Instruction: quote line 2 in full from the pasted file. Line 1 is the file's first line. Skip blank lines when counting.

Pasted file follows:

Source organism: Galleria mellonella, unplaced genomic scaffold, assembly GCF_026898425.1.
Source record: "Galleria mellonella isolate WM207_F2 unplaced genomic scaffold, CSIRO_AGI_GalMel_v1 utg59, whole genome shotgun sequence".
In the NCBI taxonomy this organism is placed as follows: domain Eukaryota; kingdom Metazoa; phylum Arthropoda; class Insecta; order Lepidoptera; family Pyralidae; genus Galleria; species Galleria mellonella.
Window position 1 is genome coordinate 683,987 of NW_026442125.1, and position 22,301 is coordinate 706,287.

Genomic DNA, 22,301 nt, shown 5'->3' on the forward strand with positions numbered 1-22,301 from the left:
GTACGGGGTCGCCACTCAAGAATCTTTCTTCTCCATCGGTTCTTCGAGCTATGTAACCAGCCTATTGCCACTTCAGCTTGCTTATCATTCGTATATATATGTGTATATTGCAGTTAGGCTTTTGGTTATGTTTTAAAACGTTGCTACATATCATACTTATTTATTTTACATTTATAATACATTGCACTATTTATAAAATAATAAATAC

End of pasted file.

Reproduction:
Source record: "Galleria mellonella isolate WM207_F2 unplaced genomic scaffold, CSIRO_AGI_GalMel_v1 utg59, whole genome shotgun sequence".